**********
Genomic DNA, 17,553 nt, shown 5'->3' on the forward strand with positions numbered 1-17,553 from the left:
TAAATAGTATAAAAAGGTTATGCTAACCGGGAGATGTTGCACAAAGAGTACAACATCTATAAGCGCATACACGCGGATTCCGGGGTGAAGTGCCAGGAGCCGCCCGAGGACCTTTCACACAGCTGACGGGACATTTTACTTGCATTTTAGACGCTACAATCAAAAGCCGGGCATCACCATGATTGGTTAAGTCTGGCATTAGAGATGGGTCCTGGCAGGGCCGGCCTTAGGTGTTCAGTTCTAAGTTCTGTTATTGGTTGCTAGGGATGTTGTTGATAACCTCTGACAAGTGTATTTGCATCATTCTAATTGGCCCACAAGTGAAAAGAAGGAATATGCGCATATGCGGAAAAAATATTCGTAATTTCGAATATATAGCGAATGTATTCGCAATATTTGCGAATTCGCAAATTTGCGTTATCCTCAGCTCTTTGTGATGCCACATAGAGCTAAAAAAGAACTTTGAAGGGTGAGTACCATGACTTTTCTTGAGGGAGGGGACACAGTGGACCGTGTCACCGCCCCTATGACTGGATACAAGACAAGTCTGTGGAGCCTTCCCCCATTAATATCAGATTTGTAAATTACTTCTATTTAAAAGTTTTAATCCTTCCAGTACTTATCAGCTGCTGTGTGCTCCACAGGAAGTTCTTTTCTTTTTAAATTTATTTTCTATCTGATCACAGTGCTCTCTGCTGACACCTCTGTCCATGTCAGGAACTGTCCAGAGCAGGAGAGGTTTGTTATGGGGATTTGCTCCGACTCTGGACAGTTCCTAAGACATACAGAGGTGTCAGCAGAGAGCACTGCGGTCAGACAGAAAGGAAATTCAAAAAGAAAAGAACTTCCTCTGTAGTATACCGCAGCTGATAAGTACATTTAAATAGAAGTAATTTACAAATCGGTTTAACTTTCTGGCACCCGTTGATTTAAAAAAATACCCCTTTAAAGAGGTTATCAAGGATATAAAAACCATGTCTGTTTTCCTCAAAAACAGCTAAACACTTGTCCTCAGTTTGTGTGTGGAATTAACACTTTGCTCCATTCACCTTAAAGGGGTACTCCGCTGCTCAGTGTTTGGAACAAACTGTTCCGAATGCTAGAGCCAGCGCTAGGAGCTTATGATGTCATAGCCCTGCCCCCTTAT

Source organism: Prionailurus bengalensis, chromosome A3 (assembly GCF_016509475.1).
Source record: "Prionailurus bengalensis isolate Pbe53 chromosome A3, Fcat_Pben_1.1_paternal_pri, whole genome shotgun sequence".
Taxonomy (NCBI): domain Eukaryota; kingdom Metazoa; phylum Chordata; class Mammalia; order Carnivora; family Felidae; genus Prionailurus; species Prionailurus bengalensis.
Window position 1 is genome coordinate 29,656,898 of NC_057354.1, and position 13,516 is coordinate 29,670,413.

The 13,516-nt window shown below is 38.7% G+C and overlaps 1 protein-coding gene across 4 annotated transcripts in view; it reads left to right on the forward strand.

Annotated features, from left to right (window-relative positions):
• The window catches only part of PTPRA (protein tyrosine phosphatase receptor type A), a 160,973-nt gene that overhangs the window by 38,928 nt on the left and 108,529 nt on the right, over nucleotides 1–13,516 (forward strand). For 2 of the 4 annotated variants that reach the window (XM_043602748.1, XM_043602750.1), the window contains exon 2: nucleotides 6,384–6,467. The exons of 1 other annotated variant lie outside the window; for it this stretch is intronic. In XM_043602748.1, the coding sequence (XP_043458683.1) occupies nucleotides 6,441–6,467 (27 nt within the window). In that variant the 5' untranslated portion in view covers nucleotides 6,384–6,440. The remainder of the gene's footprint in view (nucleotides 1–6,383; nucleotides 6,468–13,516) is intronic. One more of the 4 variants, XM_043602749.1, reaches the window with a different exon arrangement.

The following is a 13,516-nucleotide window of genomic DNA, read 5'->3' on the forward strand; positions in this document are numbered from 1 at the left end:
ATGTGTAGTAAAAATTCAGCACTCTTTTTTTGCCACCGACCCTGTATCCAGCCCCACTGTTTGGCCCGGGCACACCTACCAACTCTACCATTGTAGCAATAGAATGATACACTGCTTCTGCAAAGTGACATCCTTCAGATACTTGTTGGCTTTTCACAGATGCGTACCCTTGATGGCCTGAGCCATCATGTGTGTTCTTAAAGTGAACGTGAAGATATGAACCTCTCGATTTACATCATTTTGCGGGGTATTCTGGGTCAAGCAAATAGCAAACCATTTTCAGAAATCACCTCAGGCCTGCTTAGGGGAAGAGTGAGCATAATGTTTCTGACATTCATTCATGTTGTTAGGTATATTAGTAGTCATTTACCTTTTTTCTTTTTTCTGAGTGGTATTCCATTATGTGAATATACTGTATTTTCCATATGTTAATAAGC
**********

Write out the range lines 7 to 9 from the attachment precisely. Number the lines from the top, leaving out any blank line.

The 13,516-nt window shown below is 38.7% G+C and overlaps 1 protein-coding gene across 4 annotated transcripts in view; it reads left to right on the forward strand.

Annotated features, from left to right (window-relative positions):
• The window catches only part of PTPRA (protein tyrosine phosphatase receptor type A), a 160,973-nt gene that overhangs the window by 38,928 nt on the left and 108,529 nt on the right, over nucleotides 1–13,516 (forward strand). For 2 of the 4 annotated variants that reach the window (XM_043602748.1, XM_043602750.1), the window contains exon 2: nucleotides 6,384–6,467. The exons of 1 other annotated variant lie outside the window; for it this stretch is intronic. In XM_043602748.1, the coding sequence (XP_043458683.1) occupies nucleotides 6,441–6,467 (27 nt within the window). In that variant the 5' untranslated portion in view covers nucleotides 6,384–6,440. The remainder of the gene's footprint in view (nucleotides 1–6,383; nucleotides 6,468–13,516) is intronic. One more of the 4 variants, XM_043602749.1, reaches the window with a different exon arrangement.